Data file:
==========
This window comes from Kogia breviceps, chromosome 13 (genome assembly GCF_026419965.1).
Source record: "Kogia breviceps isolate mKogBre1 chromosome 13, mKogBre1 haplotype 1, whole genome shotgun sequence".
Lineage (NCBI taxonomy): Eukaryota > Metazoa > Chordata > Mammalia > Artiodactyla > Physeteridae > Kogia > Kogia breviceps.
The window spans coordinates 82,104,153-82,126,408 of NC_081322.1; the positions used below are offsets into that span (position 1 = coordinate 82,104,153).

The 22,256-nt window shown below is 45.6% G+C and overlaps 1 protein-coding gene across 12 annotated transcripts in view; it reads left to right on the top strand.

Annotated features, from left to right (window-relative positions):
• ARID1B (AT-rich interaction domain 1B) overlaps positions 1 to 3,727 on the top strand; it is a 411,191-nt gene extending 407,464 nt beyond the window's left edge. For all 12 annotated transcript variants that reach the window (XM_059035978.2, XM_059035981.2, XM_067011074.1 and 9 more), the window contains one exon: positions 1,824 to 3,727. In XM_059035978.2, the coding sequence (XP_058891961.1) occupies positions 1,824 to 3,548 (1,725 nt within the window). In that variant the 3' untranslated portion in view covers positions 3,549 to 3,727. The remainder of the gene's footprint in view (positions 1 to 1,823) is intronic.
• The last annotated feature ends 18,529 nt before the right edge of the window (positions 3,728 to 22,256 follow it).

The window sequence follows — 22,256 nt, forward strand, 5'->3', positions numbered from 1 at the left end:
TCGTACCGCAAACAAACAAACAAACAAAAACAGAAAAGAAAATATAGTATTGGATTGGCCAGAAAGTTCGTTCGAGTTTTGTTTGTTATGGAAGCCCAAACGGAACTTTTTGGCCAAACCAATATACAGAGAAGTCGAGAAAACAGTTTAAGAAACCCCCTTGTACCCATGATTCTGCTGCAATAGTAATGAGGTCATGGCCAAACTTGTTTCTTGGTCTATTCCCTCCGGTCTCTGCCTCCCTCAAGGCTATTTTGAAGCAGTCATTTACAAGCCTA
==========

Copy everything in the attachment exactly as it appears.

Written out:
This window comes from Kogia breviceps, chromosome 13 (genome assembly GCF_026419965.1).
Source record: "Kogia breviceps isolate mKogBre1 chromosome 13, mKogBre1 haplotype 1, whole genome shotgun sequence".
Lineage (NCBI taxonomy): Eukaryota > Metazoa > Chordata > Mammalia > Artiodactyla > Physeteridae > Kogia > Kogia breviceps.
The window spans coordinates 82,104,153-82,126,408 of NC_081322.1; the positions used below are offsets into that span (position 1 = coordinate 82,104,153).

The 22,256-nt window shown below is 45.6% G+C and overlaps 1 protein-coding gene across 12 annotated transcripts in view; it reads left to right on the top strand.

Annotated features, from left to right (window-relative positions):
• ARID1B (AT-rich interaction domain 1B) overlaps positions 1 to 3,727 on the top strand; it is a 411,191-nt gene extending 407,464 nt beyond the window's left edge. For all 12 annotated transcript variants that reach the window (XM_059035978.2, XM_059035981.2, XM_067011074.1 and 9 more), the window contains one exon: positions 1,824 to 3,727. In XM_059035978.2, the coding sequence (XP_058891961.1) occupies positions 1,824 to 3,548 (1,725 nt within the window). In that variant the 3' untranslated portion in view covers positions 3,549 to 3,727. The remainder of the gene's footprint in view (positions 1 to 1,823) is intronic.
• The last annotated feature ends 18,529 nt before the right edge of the window (positions 3,728 to 22,256 follow it).

The window sequence follows — 22,256 nt, forward strand, 5'->3', positions numbered from 1 at the left end:
TCGTACCGCAAACAAACAAACAAACAAAAACAGAAAAGAAAATATAGTATTGGATTGGCCAGAAAGTTCGTTCGAGTTTTGTTTGTTATGGAAGCCCAAACGGAACTTTTTGGCCAAACCAATATACAGAGAAGTCGAGAAAACAGTTTAAGAAACCCCCTTGTACCCATGATTCTGCTGCAATAGTAATGAGGTCATGGCCAAACTTGTTTCTTGGTCTATTCCCTCCGGTCTCTGCCTCCCTCAAGGCTATTTTGAAGCAGTCATTTACAAGCCTA